With the change in hosts comes a change in locales.
According to a statement from NBC, "As part of the transition, 'The Tonight Show' will be returning to its original home in 30 Rock in New York" from Leno's base of Los Angeles.
New York Gov. Andrew Cuomo praised the move, saying in a statement "on behalf of all New Yorkers" that he's "pleased to welcome 'The Tonight Show' back to its first home."
When it began in 1954, the "original 'Tonight Show' ushered in the modern era of television," Cuomo continued. "It is only fitting that as 'The Tonight Show' returns to our state, it will be headlined by New York's own native son and resident, Jimmy Fallon."
Out with the old
At 62 years old, Leno represents a more traditional form of hosting, as he's known for his "Las Vegas-style comedy," said The New York Times.
Fallon, 38, regularly incorporates the Web and social media into his act, offering "a more contemporary and varied brand of entertainment," the Times said.
This changing of the guard is one of the most closely watched exercises in pop culture, especially as it takes place at one of TV's mainstay productions.
Even with its decline in ratings over the years, it remains a solid profit center for NBC, making between $25 million and $40 million for the network, according to The New York Times.
Although it's been on the air for almost 60 years, "The Tonight Show" has had just a handful of regular hosts: Steve Allen, Jack Paar, Johnny Carson, Leno and O'Brien.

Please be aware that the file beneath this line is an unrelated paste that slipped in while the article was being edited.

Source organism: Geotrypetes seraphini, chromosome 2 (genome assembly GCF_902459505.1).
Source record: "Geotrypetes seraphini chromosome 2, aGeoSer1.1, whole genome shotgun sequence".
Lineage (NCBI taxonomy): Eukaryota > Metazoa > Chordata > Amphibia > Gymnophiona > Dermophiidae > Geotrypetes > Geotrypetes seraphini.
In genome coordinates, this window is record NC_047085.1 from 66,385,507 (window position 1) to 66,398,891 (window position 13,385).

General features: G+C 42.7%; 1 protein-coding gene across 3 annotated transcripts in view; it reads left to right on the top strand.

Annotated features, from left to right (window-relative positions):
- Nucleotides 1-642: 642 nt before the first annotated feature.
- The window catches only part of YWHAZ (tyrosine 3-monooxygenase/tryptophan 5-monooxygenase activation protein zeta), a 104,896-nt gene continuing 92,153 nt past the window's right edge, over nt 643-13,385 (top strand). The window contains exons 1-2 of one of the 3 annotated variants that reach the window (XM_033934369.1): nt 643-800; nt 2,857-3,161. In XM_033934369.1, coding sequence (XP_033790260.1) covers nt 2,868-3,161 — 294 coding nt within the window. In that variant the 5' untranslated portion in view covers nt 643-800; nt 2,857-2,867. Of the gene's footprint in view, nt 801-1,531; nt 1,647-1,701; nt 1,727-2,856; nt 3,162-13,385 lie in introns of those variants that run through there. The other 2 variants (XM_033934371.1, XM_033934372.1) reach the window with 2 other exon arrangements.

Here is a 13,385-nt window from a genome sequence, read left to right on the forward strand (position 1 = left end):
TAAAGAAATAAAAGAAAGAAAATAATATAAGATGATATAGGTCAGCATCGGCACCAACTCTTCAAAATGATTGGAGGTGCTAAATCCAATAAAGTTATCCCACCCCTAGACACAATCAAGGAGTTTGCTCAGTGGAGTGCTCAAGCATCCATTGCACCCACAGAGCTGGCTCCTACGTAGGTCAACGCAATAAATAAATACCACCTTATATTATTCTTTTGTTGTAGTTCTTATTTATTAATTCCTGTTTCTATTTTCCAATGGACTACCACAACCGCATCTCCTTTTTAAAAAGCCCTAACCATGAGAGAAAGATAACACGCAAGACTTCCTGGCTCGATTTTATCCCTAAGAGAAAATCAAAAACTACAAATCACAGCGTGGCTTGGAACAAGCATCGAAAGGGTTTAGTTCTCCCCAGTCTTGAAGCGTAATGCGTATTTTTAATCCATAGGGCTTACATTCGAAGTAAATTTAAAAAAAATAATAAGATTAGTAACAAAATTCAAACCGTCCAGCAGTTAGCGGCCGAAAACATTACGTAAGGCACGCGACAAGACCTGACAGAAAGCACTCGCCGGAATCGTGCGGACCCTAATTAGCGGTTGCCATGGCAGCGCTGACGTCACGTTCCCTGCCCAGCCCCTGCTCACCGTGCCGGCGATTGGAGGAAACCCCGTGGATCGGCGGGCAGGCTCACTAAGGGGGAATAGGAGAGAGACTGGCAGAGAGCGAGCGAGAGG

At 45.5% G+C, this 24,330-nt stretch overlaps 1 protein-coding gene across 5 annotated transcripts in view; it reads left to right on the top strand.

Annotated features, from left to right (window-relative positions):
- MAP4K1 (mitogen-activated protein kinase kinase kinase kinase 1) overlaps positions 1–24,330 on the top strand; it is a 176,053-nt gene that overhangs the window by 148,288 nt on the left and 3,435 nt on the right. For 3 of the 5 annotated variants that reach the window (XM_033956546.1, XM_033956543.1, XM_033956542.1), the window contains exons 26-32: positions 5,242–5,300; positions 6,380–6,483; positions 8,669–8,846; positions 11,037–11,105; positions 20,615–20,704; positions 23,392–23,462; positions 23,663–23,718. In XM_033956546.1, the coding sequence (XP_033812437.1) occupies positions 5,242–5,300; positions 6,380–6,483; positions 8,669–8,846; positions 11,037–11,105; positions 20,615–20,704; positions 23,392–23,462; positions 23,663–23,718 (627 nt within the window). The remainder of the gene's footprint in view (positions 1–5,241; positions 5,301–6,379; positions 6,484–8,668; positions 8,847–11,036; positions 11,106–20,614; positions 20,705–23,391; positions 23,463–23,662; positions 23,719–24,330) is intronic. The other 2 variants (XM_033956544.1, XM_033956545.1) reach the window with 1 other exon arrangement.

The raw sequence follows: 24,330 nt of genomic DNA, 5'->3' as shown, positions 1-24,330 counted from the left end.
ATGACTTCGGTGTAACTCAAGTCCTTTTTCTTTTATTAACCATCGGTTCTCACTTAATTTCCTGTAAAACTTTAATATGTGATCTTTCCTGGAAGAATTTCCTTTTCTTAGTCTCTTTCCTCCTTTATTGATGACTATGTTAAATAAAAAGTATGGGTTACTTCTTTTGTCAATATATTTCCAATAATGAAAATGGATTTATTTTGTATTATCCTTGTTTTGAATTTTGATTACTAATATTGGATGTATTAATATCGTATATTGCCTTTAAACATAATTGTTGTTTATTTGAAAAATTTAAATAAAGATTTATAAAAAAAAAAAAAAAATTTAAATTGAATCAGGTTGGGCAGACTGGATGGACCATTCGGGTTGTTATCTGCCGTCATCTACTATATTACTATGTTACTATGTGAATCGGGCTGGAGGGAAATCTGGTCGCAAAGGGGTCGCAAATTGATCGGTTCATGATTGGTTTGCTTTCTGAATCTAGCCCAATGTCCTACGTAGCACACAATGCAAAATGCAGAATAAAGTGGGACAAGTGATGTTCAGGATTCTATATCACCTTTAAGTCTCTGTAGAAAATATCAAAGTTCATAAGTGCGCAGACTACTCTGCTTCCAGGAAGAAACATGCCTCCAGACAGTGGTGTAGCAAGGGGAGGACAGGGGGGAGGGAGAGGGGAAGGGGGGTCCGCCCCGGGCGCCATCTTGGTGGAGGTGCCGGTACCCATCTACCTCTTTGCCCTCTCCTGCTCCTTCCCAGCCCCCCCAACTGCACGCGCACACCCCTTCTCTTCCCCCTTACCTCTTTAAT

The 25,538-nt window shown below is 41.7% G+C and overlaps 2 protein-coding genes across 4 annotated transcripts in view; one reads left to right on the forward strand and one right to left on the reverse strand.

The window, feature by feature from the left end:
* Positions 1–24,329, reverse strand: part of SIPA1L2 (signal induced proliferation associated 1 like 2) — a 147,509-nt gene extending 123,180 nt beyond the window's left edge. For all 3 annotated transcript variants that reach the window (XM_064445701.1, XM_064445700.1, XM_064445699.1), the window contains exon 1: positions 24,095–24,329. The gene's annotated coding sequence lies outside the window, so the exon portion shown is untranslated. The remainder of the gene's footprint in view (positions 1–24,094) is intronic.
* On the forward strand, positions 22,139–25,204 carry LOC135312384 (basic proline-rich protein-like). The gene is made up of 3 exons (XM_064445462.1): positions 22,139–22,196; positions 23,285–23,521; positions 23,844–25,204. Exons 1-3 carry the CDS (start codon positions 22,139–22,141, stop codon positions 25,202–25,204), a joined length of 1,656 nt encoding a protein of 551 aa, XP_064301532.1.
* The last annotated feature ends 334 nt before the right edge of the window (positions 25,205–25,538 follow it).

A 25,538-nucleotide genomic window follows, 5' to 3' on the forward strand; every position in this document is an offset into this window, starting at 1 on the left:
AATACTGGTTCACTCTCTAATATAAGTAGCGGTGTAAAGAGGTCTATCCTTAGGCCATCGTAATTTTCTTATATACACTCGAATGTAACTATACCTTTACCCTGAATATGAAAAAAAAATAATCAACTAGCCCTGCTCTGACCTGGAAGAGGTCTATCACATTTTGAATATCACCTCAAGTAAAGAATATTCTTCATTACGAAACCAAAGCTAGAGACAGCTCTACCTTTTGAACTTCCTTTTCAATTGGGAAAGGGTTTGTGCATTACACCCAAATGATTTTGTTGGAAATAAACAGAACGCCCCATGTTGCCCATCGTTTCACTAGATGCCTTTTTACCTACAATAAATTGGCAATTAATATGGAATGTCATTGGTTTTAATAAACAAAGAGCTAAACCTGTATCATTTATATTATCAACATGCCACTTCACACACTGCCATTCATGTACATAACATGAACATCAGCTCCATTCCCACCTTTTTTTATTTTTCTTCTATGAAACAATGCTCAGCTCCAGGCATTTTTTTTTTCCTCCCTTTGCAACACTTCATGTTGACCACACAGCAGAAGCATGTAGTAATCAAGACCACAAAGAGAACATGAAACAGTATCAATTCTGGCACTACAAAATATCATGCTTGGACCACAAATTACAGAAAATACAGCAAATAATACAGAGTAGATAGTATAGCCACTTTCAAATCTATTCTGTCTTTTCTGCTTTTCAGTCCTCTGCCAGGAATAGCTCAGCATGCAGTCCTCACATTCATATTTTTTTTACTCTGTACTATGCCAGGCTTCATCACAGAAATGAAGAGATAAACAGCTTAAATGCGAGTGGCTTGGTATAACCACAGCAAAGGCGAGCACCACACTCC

"The Tonight Show" isn't what it was during the long tenure of Carson, who hosted the show from 1962 until 1992.
In those three-network times, Carson dominated late-night TV like nobody before or since. He dominated the ratings and routinely sat down challengers like so many duck targets at a carnival shooting gallery. Joey Bishop, Dick Cavett, Joan Rivers, Pat Sajak -- they all tried to dethrone the king, and they all came up short.
Carson sat behind "Tonight's" desk for 30 years before passing the torch to Leno, and "Johnny" is still the model against whom all are measured.
"Late Night" producer Lorne Michaels, who's now executive producer of "The Tonight Show," has called Fallon "the closest thing" this generation has to Carson.
It appears it's now time for Fallon to show and prove.